a person who is by reason of unsoundness of mind, prevented from exercising control of his own conduct and deprived of the power of passing rational judgment on the character of his actions, cannot be held legally responsible for the Criminal consequences of his actions. Protection is given by this section to an insane person, who although aware of the nature of his act, was mentally incapable of knowing whether his act was wrong or contrary to Law. To establish a defence of insanity it must be clearly pleaded and proved that at the time of committing the act, the accused was suffering from a defect of reason from disease of the mind so as not to know the nature and quality of his act or that what he was doing was wrong. The Court is concerned only with the state of mind of the accused at the time of the act. Once the issue of insanity is pleaded, the Court must determine whether or not the accused was conscious at the time of doing the act and that the act complained of was one which he ought not to do or which was contrary to the Law. Although the burden of proof that a person is insane lies on the Accused person who must
establish that he is insane on balance of probabilities, once the prosecution has been put on notice that a defence of insanity is to be raised at the trial, it has a positive duty to assist in the investigation of the case for the benefit of both sides, by inquiring into any evidence relating to such a defence and by arranging for the observation of the accused by a doctor or psychiatrist with a view to reporting on his mental condition. It will be unjust for the prosecution to leave it to the accused person especially an accused person from a rural community who has no access to legal representation to produce expert evidence of insanity simply because the burden of proof lies on the defence. See Suleiman v. The State (1981)1 NCR 242.
In the instant case, not only that the Learned Counsel for the Appellant did not raise any issue of insanity before the trial Court, he did not bring to the notice of the prosecution that he was going to raise the issue of insanity.
In our system of criminal trial, the Judge as an umpire is not expected to descend into the arena of contest. This illustrates the difference between the accusatorial and the inquisitorial method of trying an accused person.
Our system is accusatorial in the sense that the innocence of the accused is presumed until he is proved guilty by the prosecution. The major feature of the system we operate is the passive and inactive role of the Judge which emphasizes the active role of Counsel for the prosecution and for the defence. The duty of a Judge is not to investigate matters that are placed before him, but to attentively listen to parties and speaks mainly to deliver his judgments. See Godwin Josiah v. The State (1985) 1 SC. 406 at 443; David Uso v. C.O.P. (1972)11 SC. 37 at 46 – 47.
What Learned Counsel wanted the Learned trial Judge to do by ordering an investigation when an issue of insanity was not raised before him, was invitation to the Learned trial Judge to descend into the arena of contest. The Learned trial Judge was right when he declined the invitation.
I have stated elsewhere in this judgment that the Court is concerned only with the state of mind of the accused at the time of the act. The offence for which the Appellant was charged, tried and convicted took place on the 28th March, 2004. Learned Counsel for the Appellant purportedly called
for investigation into the mental status of the Appellant on the 15th of June, 2015, well over eleven years. When the Appellant gave evidence in his defence, he alluded to some fanciful stories of how he left his parents at the age of twelve years because of certain things that used to happen to him. He told the stories of how he used to scatter everything and people would run from him and that his father used to give him concoctions. He also narrated how he went to stay with his mother’s sister and did farming with his father’s brother at Oshogbo, but ended up destroying all the goods that his uncle’s wife used to sell like oil, gam etc.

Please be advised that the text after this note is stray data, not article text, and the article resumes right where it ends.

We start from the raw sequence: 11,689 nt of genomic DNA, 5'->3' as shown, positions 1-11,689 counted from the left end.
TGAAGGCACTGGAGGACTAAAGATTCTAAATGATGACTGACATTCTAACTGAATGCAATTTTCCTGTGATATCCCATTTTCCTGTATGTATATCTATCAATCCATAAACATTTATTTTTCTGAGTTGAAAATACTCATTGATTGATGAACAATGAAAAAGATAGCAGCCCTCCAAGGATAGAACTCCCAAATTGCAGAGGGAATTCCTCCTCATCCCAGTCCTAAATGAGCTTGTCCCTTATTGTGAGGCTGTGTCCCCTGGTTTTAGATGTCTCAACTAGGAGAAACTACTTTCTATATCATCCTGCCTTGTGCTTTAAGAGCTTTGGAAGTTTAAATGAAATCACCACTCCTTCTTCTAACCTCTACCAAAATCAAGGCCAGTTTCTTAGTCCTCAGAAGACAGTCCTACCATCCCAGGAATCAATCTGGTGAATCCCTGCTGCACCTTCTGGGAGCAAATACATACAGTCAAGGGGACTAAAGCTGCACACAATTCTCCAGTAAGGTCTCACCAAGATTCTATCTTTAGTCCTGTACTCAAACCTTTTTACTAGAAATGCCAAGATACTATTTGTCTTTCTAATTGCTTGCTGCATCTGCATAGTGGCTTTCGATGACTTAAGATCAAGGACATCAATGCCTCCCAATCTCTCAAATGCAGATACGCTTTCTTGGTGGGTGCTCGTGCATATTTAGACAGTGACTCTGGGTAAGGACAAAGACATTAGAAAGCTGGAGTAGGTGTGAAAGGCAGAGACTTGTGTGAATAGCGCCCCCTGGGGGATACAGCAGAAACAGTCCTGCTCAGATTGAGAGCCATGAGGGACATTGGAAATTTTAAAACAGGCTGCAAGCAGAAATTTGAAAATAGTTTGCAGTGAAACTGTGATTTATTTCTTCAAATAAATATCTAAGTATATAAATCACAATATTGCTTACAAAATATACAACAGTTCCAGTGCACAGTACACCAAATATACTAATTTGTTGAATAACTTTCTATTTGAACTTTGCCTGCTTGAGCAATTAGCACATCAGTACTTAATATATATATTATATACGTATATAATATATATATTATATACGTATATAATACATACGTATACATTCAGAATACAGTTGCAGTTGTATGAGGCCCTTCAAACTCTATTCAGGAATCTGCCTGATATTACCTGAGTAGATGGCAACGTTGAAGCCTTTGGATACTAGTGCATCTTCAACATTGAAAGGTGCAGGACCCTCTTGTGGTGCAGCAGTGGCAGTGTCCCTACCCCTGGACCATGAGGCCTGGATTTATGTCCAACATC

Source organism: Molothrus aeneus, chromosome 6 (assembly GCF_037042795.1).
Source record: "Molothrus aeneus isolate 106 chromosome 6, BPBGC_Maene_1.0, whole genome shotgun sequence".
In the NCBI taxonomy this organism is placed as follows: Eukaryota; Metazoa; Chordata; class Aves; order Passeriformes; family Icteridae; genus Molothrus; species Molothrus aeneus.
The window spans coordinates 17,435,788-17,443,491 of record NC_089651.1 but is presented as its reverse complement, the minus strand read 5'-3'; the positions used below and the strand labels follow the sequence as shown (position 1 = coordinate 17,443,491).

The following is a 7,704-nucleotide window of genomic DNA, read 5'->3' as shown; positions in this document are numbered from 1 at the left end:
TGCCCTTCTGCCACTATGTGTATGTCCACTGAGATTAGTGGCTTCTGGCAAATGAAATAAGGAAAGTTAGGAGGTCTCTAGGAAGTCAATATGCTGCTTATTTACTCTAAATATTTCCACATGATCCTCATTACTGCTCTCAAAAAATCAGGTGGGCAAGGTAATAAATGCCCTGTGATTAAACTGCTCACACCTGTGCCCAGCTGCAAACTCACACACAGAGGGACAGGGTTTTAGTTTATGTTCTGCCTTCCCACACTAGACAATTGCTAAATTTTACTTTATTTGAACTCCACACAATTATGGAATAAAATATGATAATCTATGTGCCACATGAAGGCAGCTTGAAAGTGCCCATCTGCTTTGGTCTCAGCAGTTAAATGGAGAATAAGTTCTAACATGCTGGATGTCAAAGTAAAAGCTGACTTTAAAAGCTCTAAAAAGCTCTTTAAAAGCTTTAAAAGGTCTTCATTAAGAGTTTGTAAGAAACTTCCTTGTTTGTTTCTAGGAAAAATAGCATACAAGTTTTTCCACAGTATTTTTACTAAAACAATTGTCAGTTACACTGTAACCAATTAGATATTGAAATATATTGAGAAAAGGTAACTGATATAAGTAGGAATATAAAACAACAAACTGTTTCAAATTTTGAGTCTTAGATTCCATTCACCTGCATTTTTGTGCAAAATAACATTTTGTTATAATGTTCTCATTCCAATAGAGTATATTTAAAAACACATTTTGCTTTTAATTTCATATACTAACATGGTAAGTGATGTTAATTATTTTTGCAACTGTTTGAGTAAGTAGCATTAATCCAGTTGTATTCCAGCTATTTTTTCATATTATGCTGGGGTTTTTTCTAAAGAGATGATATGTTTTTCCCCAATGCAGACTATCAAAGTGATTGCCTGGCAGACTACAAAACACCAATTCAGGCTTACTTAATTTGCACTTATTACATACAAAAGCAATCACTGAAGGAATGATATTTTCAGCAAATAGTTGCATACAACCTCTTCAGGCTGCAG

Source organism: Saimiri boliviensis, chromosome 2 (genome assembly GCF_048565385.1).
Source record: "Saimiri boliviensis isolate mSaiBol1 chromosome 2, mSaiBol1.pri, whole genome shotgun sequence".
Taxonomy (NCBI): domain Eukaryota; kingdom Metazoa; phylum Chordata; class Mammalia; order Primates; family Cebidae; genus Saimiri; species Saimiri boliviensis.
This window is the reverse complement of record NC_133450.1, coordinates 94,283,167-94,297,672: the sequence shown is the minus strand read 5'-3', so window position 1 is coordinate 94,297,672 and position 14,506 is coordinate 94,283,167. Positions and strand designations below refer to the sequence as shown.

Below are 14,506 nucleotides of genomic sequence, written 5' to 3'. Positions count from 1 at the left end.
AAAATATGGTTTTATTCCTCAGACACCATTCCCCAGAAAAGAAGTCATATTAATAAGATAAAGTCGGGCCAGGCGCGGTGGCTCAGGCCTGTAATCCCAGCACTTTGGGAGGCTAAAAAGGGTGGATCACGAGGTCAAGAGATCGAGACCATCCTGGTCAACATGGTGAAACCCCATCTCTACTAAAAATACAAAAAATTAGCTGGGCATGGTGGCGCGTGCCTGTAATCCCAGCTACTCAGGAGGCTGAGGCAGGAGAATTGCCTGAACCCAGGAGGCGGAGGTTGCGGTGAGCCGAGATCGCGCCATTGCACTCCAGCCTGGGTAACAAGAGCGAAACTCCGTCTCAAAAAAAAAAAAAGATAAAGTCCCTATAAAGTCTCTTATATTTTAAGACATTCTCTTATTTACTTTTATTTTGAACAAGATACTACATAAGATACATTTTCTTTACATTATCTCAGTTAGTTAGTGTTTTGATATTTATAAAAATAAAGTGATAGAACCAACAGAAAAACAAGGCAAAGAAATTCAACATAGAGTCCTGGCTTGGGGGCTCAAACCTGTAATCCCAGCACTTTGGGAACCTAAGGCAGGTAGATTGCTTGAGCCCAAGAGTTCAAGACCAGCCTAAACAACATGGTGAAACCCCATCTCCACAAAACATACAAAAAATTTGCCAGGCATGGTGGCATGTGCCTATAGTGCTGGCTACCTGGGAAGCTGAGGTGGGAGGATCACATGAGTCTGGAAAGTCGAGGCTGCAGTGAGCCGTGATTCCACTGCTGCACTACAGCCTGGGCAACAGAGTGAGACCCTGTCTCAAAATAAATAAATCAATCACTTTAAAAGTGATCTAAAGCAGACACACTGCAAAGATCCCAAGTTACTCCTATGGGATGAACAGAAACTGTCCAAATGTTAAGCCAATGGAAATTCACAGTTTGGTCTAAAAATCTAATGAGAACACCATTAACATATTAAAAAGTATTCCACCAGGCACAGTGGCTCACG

Although these stories seem to be a product of tutorials, they could have helped the Appellant if his parents, his mother’s sisters and his mother’s brother were called to testify for the defence in order to confirm the story that he indeed was unstable in the past. The Appellant’s failure to call these witnesses that witnessed his mental instability has rendered his evidence unreliable. If the application for psychiatric examination is meant to arrest the trial on the ground that the appellant was not mentally fit to stand trial
by reason of insanity, Learned Counsel, as I have alluded to has not sufficiently provided the materials for the Learned trial Judge to act upon. The ipse dixit of a Counsel that his client is not mentally fit to stand trial and that such information was provided by the said client cannot avail the accused person. For evidence tendered by the accused is suspect and is not usually taken seriously for establishing his insanity. See Onyekwe v The State (1988)1 NWLR (Pt.72)565.
The only source of information available to the Learned Counsel for the Appellant is the Appellant himself. This clearly cannot be taken seriously.
The Appellant has not denied that he killed the deceased. Despite the fact that the deceased refused to pursue the prosecution of the Appellant for the theft of her properties and those of her son and even went to the extent of pleading with the police to release him from detention, yet the Appellant had the heart to terminate her life in a gruesome manner on the ground that he had some outstanding unpaid salaries with her, calls for no mercy. The lower Court is absolutely right when it affirmed the conviction and sentence passed on the Appellant.
It is not in the character of this Court to interfere with the concurrent findings of fact by the High Court and the Court of Appeal in absence of special circumstances. This appeal lacks merit and same shall be and it is hereby dismissed.